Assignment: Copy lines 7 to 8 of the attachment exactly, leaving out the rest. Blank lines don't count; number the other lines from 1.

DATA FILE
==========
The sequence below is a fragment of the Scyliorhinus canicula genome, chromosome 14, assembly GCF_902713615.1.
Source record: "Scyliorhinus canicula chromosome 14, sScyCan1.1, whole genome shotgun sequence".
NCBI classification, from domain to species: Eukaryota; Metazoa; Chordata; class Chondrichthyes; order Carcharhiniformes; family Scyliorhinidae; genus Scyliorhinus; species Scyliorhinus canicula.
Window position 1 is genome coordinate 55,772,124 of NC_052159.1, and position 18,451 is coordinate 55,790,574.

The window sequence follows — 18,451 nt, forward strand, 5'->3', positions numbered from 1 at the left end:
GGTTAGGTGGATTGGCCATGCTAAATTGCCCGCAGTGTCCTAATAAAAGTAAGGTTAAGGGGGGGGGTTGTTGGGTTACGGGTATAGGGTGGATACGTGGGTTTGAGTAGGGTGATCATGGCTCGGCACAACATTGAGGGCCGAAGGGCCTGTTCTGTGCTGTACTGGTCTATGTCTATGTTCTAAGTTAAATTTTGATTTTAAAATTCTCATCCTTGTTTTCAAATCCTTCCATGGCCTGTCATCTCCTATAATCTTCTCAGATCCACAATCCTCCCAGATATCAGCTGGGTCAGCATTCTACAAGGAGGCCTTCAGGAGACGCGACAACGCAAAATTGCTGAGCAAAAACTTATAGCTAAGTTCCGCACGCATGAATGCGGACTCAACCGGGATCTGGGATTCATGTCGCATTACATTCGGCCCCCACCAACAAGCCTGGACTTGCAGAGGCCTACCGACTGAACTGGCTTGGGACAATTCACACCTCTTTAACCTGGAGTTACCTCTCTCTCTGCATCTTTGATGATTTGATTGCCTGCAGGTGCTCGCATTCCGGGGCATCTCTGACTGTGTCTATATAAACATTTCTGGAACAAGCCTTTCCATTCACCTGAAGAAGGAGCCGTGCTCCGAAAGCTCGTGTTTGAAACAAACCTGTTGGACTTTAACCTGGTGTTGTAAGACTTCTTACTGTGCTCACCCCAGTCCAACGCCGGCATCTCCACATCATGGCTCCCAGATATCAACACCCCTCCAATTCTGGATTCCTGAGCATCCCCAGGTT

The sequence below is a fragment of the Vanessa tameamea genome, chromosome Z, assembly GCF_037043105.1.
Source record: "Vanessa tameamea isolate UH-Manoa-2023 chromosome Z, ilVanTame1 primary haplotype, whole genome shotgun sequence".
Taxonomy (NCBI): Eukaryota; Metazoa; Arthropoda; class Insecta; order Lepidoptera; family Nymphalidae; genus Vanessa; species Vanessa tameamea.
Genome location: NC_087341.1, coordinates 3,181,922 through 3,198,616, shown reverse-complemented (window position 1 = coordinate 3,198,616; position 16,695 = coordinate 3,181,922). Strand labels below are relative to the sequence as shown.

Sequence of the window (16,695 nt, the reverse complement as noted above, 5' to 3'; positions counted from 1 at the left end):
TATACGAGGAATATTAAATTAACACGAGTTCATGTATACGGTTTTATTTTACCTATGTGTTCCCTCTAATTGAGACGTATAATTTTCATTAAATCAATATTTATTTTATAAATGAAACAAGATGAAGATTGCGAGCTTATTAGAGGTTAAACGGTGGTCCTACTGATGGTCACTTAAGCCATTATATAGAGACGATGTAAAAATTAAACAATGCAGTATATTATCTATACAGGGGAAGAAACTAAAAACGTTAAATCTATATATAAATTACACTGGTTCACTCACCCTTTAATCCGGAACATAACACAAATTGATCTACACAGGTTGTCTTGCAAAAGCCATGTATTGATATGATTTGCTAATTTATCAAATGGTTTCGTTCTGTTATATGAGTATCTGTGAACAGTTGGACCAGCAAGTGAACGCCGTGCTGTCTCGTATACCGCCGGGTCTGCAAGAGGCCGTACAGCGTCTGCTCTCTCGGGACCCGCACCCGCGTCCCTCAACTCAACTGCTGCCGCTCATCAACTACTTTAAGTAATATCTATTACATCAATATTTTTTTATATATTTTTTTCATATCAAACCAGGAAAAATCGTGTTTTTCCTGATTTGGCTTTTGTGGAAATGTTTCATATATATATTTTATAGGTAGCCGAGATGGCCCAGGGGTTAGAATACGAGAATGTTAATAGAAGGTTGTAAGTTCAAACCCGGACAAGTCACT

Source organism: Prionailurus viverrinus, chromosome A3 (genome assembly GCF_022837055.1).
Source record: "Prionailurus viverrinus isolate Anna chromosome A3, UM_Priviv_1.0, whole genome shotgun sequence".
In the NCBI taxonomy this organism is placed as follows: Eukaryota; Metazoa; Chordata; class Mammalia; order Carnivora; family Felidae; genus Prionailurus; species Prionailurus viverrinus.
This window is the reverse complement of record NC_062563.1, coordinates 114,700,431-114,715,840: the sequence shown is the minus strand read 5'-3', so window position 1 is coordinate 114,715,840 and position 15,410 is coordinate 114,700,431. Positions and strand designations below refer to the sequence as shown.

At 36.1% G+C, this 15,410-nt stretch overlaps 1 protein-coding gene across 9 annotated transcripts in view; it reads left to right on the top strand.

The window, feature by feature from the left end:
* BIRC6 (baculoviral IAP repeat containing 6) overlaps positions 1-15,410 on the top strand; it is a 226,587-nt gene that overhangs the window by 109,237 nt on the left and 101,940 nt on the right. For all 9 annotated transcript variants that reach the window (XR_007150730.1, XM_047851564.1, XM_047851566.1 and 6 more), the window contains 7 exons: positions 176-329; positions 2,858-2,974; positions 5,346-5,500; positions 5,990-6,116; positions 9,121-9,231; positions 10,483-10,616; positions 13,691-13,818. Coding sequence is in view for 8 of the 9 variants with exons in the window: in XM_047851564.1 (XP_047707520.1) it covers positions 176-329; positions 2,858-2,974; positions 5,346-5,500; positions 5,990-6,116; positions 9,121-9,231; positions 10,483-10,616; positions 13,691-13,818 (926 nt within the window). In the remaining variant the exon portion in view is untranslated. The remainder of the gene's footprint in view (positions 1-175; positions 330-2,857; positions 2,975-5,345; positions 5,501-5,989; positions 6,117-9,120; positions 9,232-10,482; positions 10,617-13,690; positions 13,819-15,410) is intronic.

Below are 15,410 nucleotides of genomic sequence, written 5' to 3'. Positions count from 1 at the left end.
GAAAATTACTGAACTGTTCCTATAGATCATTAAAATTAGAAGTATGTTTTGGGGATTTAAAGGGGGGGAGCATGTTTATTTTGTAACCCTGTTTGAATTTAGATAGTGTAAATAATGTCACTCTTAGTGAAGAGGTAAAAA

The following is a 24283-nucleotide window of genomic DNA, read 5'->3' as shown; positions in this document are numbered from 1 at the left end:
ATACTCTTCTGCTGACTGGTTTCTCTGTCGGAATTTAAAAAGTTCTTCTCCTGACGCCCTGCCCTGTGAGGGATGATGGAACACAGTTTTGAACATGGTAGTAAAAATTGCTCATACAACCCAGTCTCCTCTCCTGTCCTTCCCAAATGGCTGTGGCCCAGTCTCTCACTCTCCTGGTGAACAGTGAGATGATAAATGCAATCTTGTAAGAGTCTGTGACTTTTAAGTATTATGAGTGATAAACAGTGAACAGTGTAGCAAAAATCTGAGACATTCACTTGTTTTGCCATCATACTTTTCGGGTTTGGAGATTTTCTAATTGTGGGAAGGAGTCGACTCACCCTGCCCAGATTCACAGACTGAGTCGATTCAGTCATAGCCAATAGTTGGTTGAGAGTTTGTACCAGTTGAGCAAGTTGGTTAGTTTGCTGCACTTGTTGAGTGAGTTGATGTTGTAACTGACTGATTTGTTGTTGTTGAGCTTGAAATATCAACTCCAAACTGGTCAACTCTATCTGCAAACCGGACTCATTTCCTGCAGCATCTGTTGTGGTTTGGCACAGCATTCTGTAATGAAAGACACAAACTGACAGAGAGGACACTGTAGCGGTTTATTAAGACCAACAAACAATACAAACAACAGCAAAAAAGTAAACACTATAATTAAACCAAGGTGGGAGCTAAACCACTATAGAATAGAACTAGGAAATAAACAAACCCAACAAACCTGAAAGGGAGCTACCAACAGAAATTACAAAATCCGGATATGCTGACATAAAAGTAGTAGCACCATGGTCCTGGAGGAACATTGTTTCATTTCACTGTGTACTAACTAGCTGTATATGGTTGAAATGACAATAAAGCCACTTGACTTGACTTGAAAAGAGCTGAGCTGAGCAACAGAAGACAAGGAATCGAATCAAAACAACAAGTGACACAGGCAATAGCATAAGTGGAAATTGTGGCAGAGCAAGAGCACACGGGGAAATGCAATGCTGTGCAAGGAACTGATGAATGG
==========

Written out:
The sequence below is a fragment of the Vanessa tameamea genome, chromosome Z, assembly GCF_037043105.1.
Source record: "Vanessa tameamea isolate UH-Manoa-2023 chromosome Z, ilVanTame1 primary haplotype, whole genome shotgun sequence".